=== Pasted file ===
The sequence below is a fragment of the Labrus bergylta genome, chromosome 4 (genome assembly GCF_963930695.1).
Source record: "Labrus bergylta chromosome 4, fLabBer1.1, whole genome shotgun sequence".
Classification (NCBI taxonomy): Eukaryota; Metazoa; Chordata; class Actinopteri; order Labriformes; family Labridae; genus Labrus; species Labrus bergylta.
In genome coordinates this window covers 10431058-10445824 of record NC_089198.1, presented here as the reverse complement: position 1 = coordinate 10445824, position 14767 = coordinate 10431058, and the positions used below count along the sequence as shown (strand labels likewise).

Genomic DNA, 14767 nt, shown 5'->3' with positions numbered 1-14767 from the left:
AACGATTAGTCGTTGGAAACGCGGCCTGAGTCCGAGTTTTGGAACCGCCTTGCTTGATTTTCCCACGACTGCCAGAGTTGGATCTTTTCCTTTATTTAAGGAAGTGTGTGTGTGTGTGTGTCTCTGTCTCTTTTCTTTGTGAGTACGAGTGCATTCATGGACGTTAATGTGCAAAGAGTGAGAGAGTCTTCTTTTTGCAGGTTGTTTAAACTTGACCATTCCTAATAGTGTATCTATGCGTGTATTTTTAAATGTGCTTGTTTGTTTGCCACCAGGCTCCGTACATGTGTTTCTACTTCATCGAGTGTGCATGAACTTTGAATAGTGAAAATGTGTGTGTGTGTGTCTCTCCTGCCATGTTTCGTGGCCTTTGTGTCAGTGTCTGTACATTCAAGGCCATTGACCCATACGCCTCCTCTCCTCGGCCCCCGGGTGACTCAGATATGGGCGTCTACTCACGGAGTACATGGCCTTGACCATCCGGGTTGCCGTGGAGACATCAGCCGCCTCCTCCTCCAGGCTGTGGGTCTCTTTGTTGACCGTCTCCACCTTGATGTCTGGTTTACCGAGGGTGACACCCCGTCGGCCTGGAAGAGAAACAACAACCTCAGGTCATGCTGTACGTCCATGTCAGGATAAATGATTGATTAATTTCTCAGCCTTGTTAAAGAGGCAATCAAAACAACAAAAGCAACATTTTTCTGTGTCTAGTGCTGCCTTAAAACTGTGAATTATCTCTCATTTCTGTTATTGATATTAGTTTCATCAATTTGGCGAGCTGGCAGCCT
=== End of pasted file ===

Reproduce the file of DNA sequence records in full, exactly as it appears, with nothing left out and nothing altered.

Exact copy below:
The sequence below is a fragment of the Labrus bergylta genome, chromosome 4 (genome assembly GCF_963930695.1).
Source record: "Labrus bergylta chromosome 4, fLabBer1.1, whole genome shotgun sequence".
Classification (NCBI taxonomy): Eukaryota; Metazoa; Chordata; class Actinopteri; order Labriformes; family Labridae; genus Labrus; species Labrus bergylta.
In genome coordinates this window covers 10431058-10445824 of record NC_089198.1, presented here as the reverse complement: position 1 = coordinate 10445824, position 14767 = coordinate 10431058, and the positions used below count along the sequence as shown (strand labels likewise).

Genomic DNA, 14767 nt, shown 5'->3' with positions numbered 1-14767 from the left:
AACGATTAGTCGTTGGAAACGCGGCCTGAGTCCGAGTTTTGGAACCGCCTTGCTTGATTTTCCCACGACTGCCAGAGTTGGATCTTTTCCTTTATTTAAGGAAGTGTGTGTGTGTGTGTGTCTCTGTCTCTTTTCTTTGTGAGTACGAGTGCATTCATGGACGTTAATGTGCAAAGAGTGAGAGAGTCTTCTTTTTGCAGGTTGTTTAAACTTGACCATTCCTAATAGTGTATCTATGCGTGTATTTTTAAATGTGCTTGTTTGTTTGCCACCAGGCTCCGTACATGTGTTTCTACTTCATCGAGTGTGCATGAACTTTGAATAGTGAAAATGTGTGTGTGTGTGTCTCTCCTGCCATGTTTCGTGGCCTTTGTGTCAGTGTCTGTACATTCAAGGCCATTGACCCATACGCCTCCTCTCCTCGGCCCCCGGGTGACTCAGATATGGGCGTCTACTCACGGAGTACATGGCCTTGACCATCCGGGTTGCCGTGGAGACATCAGCCGCCTCCTCCTCCAGGCTGTGGGTCTCTTTGTTGACCGTCTCCACCTTGATGTCTGGTTTACCGAGGGTGACACCCCGTCGGCCTGGAAGAGAAACAACAACCTCAGGTCATGCTGTACGTCCATGTCAGGATAAATGATTGATTAATTTCTCAGCCTTGTTAAAGAGGCAATCAAAACAACAAAAGCAACATTTTTCTGTGTCTAGTGCTGCCTTAAAACTGTGAATTATCTCTCATTTCTGTTATTGATATTAGTTTCATCAATTTGGCGAGCTGGCAGCCT